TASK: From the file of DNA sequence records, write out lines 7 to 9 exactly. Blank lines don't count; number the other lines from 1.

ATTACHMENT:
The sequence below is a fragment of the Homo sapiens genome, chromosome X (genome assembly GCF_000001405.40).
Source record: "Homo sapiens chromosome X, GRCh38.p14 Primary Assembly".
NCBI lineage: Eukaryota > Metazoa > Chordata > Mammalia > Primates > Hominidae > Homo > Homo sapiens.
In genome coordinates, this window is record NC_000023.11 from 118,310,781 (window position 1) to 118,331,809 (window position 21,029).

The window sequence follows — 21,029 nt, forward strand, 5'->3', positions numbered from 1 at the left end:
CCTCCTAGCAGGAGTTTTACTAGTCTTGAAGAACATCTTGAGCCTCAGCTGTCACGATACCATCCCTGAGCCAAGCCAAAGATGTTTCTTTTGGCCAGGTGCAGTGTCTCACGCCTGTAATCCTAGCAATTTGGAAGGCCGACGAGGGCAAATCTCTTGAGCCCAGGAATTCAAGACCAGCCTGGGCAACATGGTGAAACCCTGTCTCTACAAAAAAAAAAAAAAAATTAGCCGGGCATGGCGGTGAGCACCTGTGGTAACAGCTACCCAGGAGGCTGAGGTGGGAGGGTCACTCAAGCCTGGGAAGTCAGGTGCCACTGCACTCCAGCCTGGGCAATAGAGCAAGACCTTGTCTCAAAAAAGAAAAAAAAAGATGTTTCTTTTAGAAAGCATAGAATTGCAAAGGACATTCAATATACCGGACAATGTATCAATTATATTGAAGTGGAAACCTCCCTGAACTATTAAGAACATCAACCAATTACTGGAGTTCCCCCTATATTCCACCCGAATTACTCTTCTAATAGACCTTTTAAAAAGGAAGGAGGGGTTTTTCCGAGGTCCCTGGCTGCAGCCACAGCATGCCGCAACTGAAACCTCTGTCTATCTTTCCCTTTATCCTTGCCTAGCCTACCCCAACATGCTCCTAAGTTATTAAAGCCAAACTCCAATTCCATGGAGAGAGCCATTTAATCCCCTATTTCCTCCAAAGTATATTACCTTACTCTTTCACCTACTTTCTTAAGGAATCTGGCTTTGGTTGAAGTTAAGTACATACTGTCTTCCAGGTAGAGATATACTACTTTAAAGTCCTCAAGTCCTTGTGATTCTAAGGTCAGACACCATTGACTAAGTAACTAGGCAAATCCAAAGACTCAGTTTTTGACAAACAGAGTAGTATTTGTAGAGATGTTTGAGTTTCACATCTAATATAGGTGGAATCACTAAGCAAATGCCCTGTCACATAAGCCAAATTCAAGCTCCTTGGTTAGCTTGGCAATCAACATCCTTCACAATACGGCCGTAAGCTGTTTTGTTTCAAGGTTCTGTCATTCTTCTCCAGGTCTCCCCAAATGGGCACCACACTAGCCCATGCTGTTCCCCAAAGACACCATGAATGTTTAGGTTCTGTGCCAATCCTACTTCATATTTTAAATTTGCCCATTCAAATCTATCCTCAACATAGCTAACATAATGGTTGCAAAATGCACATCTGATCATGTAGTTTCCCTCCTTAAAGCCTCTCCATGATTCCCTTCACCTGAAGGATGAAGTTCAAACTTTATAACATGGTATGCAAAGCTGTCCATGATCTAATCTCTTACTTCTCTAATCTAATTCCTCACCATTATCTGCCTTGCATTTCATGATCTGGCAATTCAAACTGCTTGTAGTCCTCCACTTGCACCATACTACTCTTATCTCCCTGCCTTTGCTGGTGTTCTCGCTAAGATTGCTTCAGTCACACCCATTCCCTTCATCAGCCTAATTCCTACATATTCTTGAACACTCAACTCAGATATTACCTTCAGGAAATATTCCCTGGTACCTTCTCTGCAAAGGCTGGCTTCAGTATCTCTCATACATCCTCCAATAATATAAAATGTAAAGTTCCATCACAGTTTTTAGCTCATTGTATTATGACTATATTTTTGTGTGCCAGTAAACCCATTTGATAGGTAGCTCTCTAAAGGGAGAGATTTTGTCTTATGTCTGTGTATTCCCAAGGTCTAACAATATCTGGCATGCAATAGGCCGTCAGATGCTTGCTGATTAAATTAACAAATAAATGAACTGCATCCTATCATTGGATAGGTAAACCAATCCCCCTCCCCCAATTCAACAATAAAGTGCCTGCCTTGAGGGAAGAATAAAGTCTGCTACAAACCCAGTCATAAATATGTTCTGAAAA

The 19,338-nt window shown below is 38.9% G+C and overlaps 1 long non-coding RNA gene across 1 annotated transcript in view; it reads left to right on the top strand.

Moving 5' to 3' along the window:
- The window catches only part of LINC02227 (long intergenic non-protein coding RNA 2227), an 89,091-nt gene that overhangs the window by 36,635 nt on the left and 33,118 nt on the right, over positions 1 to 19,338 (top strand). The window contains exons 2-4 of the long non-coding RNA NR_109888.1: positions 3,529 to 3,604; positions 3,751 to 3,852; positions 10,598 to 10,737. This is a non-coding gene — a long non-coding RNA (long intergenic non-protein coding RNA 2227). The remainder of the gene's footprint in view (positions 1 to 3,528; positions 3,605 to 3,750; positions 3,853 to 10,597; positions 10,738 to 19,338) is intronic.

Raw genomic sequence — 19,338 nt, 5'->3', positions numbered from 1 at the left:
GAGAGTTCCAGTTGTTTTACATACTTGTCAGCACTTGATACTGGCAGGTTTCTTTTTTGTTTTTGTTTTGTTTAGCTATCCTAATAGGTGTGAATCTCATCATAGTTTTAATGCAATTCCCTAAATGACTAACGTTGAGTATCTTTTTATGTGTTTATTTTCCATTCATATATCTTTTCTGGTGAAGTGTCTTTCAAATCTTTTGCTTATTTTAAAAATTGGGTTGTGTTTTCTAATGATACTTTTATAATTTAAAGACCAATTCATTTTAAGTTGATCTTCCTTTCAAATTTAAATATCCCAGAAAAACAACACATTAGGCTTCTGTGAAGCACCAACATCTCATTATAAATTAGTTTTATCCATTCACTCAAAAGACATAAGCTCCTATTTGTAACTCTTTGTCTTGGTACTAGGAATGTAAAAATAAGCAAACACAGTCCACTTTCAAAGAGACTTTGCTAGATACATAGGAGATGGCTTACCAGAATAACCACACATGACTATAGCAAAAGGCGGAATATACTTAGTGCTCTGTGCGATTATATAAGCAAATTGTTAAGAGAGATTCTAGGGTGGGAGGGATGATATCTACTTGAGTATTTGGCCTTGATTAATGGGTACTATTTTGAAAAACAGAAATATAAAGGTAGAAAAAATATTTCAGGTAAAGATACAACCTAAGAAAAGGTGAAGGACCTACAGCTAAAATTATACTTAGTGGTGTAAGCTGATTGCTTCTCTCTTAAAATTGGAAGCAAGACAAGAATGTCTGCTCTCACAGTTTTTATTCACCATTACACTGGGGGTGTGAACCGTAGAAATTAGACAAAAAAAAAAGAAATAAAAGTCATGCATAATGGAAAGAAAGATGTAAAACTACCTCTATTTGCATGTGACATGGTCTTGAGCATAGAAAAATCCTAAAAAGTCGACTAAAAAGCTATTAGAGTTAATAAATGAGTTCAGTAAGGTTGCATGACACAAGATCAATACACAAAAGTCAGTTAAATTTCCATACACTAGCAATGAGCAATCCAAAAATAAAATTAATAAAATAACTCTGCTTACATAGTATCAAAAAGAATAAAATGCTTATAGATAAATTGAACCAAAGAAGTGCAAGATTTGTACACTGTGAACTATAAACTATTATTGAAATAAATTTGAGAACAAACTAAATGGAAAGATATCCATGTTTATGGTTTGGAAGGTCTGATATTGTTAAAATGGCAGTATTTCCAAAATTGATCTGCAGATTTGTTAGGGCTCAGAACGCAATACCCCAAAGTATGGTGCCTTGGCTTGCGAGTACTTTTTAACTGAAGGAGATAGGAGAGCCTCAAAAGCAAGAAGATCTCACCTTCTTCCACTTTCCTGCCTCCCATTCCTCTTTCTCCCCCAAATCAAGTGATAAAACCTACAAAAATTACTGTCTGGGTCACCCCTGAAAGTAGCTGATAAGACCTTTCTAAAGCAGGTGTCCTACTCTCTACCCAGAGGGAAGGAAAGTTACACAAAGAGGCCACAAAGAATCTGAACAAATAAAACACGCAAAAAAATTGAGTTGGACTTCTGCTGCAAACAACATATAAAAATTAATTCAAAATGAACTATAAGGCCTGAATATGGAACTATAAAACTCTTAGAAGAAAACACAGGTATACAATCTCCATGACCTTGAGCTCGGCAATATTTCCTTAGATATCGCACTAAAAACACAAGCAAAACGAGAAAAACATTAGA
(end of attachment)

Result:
The 19,338-nt window shown below is 38.9% G+C and overlaps 1 long non-coding RNA gene across 1 annotated transcript in view; it reads left to right on the top strand.

Moving 5' to 3' along the window:
- The window catches only part of LINC02227 (long intergenic non-protein coding RNA 2227), an 89,091-nt gene that overhangs the window by 36,635 nt on the left and 33,118 nt on the right, over positions 1 to 19,338 (top strand). The window contains exons 2-4 of the long non-coding RNA NR_109888.1: positions 3,529 to 3,604; positions 3,751 to 3,852; positions 10,598 to 10,737. This is a non-coding gene — a long non-coding RNA (long intergenic non-protein coding RNA 2227). The remainder of the gene's footprint in view (positions 1 to 3,528; positions 3,605 to 3,750; positions 3,853 to 10,597; positions 10,738 to 19,338) is intronic.